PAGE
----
You can inspire creative thinking....writing...drama... and improve oracy skills as you discuss the illustrations.
Trent College, Nottingham
A faun's tale
Salvias, the unkempt and hairy faun, was lost. After being banished from faun-land, for tricking the king and embarrassing him in front of the kingdom of centaurs, he decided to take refuge in the enchanted forest. The forest was well known for its dark magic. The few that ventured inside had never returned.
When dusk settled, Salvias decided to sleep. He searched for a clearing in the forest, and just when he thought that he would never find an emptly clearing, he came across a beautiful-looking glade. It seemed to sparkle in the moon-light. Its magical beauty gave the sleepy faun no choice but to rest his head. Although the faun was aware that the place was full of dark magic, he was too tired to care about it, and slept.
He slept, lost in his wildest dreams, for what seemed to be an eternity. He couldn't, however, tell if the noise was a dream. This mysterious noise had always been there like the birds in their nests. It was an ever present voice, speaking to him. He never listened close enough to hear what the voice said, but, it sounded as if the persion, or creature, was wise. Maybe it was a voice telling him how to escape his dreams? When he tried to listen to its low rumble, his dreams were also calling for him, louder and clearer. Sometimes he forgot he was dreaming.
The voice spoke louder than ever before. It spoke with meaning, as if, for the first time it was agitated with Salvias. Now it really wanted him to get out of this dream world. Suddenly the dream world had erupted into chaos. His minds very creations being destroyed before his eyes. The earth trembled, the sea roared and mountains became fiery pits of magma......
Written by a group of 12 and 13 year old children
'The students (year 7) and I have had such fun with Gazoonkas
in our English lessons. Clearly, working with Gazoonkas stimulates extraordinary
opportunities to develop refreshing narrative characters that have helped my students formulate the most intriguing plots. I would recommend highly the use of Gazoonkas in English lessons. The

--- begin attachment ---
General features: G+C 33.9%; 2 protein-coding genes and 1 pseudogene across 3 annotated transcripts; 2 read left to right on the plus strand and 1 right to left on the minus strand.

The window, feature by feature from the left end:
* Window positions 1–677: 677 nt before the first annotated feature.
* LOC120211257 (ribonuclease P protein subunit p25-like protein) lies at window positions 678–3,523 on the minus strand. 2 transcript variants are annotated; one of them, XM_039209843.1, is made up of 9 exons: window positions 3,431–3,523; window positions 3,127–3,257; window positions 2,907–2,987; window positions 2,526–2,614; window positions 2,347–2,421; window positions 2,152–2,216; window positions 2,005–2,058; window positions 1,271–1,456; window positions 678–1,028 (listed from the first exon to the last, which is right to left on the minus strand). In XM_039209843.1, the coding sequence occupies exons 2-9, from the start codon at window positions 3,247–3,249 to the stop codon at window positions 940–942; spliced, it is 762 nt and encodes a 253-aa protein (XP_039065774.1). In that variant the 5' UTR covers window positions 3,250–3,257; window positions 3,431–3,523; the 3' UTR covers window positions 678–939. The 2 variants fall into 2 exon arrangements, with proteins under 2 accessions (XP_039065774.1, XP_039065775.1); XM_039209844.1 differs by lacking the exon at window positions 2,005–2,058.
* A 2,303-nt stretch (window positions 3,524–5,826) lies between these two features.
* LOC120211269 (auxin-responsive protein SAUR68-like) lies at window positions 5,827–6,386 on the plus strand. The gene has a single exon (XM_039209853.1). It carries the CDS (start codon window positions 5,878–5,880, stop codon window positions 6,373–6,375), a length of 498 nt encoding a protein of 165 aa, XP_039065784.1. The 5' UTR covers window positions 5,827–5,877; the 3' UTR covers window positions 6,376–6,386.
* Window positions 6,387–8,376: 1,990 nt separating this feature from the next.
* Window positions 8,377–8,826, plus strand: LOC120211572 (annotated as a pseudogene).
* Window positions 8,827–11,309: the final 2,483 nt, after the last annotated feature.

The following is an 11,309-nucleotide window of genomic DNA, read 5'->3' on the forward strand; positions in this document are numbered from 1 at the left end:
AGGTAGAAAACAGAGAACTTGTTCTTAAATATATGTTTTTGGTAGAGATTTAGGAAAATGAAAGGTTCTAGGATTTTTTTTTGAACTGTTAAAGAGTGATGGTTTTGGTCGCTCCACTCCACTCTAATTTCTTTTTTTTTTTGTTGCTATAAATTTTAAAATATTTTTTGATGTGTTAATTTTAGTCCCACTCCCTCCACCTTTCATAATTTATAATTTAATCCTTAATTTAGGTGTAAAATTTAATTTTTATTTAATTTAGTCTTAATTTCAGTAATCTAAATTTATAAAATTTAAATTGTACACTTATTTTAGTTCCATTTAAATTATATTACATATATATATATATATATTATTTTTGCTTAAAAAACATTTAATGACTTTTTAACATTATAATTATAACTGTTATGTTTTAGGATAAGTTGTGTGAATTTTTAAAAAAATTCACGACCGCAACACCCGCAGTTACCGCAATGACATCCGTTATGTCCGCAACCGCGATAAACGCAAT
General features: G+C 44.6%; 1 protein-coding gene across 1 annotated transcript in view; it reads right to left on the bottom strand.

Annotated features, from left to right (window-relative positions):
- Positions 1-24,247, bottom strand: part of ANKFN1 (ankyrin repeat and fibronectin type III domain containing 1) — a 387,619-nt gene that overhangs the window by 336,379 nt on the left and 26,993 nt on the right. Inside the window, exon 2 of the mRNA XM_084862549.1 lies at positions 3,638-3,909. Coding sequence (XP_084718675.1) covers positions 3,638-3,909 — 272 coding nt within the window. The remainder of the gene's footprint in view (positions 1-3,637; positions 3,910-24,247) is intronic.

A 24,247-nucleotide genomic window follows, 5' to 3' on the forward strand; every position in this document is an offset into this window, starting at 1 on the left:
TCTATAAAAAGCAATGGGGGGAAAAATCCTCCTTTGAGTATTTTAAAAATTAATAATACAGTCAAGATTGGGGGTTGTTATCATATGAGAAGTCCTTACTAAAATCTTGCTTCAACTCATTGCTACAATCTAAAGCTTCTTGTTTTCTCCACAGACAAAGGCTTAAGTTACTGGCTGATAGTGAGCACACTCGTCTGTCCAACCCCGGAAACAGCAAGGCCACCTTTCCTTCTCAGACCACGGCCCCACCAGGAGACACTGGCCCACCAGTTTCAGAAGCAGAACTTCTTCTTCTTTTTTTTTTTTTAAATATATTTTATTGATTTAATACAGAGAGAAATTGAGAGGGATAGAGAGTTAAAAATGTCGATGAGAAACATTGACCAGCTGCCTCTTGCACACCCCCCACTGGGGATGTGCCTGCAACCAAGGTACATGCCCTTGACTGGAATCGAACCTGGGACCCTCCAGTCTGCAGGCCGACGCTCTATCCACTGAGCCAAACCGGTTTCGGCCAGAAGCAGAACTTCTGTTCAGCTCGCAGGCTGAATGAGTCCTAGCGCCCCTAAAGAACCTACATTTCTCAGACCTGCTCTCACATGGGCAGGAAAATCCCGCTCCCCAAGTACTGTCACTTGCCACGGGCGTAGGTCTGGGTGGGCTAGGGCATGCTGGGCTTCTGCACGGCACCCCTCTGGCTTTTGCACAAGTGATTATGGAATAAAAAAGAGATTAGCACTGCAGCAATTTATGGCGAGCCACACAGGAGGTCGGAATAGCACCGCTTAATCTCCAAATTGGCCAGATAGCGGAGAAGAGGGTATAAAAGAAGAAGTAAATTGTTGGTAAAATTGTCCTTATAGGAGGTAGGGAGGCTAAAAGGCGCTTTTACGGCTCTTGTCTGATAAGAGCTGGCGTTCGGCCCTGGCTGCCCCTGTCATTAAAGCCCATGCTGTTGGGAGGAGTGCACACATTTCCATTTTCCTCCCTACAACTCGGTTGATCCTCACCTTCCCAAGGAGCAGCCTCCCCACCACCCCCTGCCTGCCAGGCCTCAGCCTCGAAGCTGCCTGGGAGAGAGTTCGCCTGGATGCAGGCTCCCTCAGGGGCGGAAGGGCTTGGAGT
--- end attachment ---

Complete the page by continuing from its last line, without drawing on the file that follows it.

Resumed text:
possibilities for creativity in writing, drama, art, poetry, language skill lessons are endless. It is so easy to adapt lessons, within the national curriculum, using these fascinating
Mr Liam Webster, Assistant Head, Trent College, Nottinghamshire, UK
Crazies Hill School, Berkshire.
"Our day with Fran Webster was a magical experience. The children wee fascinated with Fran's story of how the Gazoonkas came into existence through her doodling, and thought her artwork truly amazing. The children were inspired to draw some fabulous Gazoonkas of their own and to write stories full of excitement and imagination. This has been a wonderful way to promote creative writing and ilustration across the whole school."
Eileen Holmes, Headteacher.
'Imagination is more important than knowledge'. Albert Einstein
'Creativity is intelligence having fun.'
'Disneyland will never be completed.
It will continue to grow as long as
there is imagination left in th world'
PAREIDOLIA, in a nutshell, is the ability to see faces, or other things, where there isn't one.
In his notebooks, Leonardo da Vinci wrote of pareidolia as a device for painters, writing "if you look at any walls spotted with various stains.... if you are about to invent some scene you will be able to see in it a resemblance to various different landscapes adorned with mountains, rivers, rocks, trees, plains, wide valleys and various groups of hills. You will also be able to see divers, combats and figures in quick movement, and strange expressions of faces, and outlandish costumes, and an infinite number of things which you can then reduce into separate and well conceived forms."
These imaginings, or seeings, with the aid of drawing, become my Gazoonkas
Fran Webster's Art
More of my work can be viewed on Redbubble.
and on my face book art page
and frantuckster on Instagram